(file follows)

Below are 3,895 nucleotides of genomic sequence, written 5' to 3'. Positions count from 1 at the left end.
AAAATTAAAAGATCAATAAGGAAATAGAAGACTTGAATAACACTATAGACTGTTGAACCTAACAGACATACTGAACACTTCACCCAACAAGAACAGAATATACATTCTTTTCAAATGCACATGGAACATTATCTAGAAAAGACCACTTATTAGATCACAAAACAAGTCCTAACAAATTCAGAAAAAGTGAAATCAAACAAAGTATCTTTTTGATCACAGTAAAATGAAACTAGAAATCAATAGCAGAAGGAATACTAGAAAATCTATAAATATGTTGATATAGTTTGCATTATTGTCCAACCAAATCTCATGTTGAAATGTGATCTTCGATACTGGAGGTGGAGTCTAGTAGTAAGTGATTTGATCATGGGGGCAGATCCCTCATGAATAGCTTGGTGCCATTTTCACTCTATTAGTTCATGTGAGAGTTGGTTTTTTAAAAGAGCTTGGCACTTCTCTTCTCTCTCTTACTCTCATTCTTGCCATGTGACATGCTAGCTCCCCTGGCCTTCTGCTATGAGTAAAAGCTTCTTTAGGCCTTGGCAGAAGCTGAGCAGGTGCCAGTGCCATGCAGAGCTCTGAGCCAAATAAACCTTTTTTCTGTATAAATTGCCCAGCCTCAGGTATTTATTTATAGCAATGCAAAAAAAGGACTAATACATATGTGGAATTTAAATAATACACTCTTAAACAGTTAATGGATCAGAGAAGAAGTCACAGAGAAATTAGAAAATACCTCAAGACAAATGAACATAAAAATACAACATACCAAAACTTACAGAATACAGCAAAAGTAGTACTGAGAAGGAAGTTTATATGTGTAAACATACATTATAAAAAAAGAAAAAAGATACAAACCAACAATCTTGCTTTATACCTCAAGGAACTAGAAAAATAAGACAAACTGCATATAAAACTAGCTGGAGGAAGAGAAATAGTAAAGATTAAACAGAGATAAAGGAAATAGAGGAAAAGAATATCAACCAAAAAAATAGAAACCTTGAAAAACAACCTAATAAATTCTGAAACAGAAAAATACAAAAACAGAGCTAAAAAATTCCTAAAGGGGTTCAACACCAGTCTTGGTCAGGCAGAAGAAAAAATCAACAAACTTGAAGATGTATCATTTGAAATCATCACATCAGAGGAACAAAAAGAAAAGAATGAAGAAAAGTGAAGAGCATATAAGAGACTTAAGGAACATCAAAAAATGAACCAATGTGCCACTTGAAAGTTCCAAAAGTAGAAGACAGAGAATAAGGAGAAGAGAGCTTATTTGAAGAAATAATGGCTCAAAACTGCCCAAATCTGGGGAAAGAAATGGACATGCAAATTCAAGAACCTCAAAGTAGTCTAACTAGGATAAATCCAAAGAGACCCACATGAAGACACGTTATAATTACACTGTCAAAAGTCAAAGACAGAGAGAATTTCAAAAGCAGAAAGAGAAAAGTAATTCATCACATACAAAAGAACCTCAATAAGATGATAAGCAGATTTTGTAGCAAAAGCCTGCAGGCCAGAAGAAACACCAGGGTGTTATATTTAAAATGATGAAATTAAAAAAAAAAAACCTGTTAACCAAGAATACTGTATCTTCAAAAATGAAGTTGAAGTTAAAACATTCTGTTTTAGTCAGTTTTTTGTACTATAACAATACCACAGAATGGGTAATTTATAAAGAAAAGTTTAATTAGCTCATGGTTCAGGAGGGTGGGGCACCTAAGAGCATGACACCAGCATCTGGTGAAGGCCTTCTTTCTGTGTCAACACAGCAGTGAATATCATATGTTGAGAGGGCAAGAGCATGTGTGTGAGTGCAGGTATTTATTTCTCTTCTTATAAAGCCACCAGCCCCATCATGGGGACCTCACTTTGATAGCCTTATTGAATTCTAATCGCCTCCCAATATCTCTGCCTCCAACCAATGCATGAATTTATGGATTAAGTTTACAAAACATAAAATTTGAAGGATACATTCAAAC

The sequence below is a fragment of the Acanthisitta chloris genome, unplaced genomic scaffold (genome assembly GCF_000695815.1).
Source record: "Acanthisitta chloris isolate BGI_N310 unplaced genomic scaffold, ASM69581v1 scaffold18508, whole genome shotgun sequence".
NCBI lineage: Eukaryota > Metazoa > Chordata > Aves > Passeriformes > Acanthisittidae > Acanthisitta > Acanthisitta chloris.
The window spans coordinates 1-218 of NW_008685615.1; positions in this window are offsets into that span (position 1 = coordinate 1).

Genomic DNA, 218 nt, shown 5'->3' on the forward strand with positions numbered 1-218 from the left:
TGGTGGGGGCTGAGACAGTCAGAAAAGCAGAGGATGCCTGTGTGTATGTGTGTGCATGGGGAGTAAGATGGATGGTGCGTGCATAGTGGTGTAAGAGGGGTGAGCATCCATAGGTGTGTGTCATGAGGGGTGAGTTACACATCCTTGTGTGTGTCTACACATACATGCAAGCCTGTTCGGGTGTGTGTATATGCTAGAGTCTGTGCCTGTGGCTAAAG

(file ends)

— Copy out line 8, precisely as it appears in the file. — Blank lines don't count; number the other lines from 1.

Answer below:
TGGTGGGGGCTGAGACAGTCAGAAAAGCAGAGGATGCCTGTGTGTATGTGTGTGCATGGGGAGTAAGATGGATGGTGCGTGCATAGTGGTGTAAGAGGGGTGAGCATCCATAGGTGTGTGTCATGAGGGGTGAGTTACACATCCTTGTGTGTGTCTACACATACATGCAAGCCTGTTCGGGTGTGTGTATATGCTAGAGTCTGTGCCTGTGGCTAAAG